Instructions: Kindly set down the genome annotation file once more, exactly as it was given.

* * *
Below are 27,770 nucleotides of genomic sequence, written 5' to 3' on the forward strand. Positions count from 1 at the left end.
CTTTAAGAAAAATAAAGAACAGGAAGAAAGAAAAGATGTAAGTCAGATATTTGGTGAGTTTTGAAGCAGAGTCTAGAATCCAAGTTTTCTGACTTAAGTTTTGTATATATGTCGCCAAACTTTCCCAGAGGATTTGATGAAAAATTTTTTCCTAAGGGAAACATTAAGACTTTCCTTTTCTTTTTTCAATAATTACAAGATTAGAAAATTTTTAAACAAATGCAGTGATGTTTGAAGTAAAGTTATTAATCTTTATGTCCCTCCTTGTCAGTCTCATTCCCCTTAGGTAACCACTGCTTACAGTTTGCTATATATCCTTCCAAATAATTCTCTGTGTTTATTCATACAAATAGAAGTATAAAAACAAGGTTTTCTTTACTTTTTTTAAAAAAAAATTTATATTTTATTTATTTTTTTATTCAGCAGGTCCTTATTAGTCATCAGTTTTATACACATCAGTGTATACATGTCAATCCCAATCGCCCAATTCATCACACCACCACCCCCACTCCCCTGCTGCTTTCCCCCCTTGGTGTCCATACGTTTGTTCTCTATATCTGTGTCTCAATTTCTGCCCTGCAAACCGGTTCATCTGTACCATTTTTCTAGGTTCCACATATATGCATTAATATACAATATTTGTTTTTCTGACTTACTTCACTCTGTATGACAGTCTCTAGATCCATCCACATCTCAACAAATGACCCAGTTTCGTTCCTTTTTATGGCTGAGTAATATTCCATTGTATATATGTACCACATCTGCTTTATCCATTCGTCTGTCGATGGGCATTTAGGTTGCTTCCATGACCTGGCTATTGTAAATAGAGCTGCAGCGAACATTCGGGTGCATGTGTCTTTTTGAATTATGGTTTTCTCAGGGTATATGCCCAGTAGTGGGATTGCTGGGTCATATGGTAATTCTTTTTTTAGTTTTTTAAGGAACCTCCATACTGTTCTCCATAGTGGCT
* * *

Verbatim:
Below are 27,770 nucleotides of genomic sequence, written 5' to 3' on the forward strand. Positions count from 1 at the left end.
CTTTAAGAAAAATAAAGAACAGGAAGAAAGAAAAGATGTAAGTCAGATATTTGGTGAGTTTTGAAGCAGAGTCTAGAATCCAAGTTTTCTGACTTAAGTTTTGTATATATGTCGCCAAACTTTCCCAGAGGATTTGATGAAAAATTTTTTCCTAAGGGAAACATTAAGACTTTCCTTTTCTTTTTTCAATAATTACAAGATTAGAAAATTTTTAAACAAATGCAGTGATGTTTGAAGTAAAGTTATTAATCTTTATGTCCCTCCTTGTCAGTCTCATTCCCCTTAGGTAACCACTGCTTACAGTTTGCTATATATCCTTCCAAATAATTCTCTGTGTTTATTCATACAAATAGAAGTATAAAAACAAGGTTTTCTTTACTTTTTTTAAAAAAAAATTTATATTTTATTTATTTTTTTATTCAGCAGGTCCTTATTAGTCATCAGTTTTATACACATCAGTGTATACATGTCAATCCCAATCGCCCAATTCATCACACCACCACCCCCACTCCCCTGCTGCTTTCCCCCCTTGGTGTCCATACGTTTGTTCTCTATATCTGTGTCTCAATTTCTGCCCTGCAAACCGGTTCATCTGTACCATTTTTCTAGGTTCCACATATATGCATTAATATACAATATTTGTTTTTCTGACTTACTTCACTCTGTATGACAGTCTCTAGATCCATCCACATCTCAACAAATGACCCAGTTTCGTTCCTTTTTATGGCTGAGTAATATTCCATTGTATATATGTACCACATCTGCTTTATCCATTCGTCTGTCGATGGGCATTTAGGTTGCTTCCATGACCTGGCTATTGTAAATAGAGCTGCAGCGAACATTCGGGTGCATGTGTCTTTTTGAATTATGGTTTTCTCAGGGTATATGCCCAGTAGTGGGATTGCTGGGTCATATGGTAATTCTTTTTTTAGTTTTTTAAGGAACCTCCATACTGTTCTCCATAGTGGCT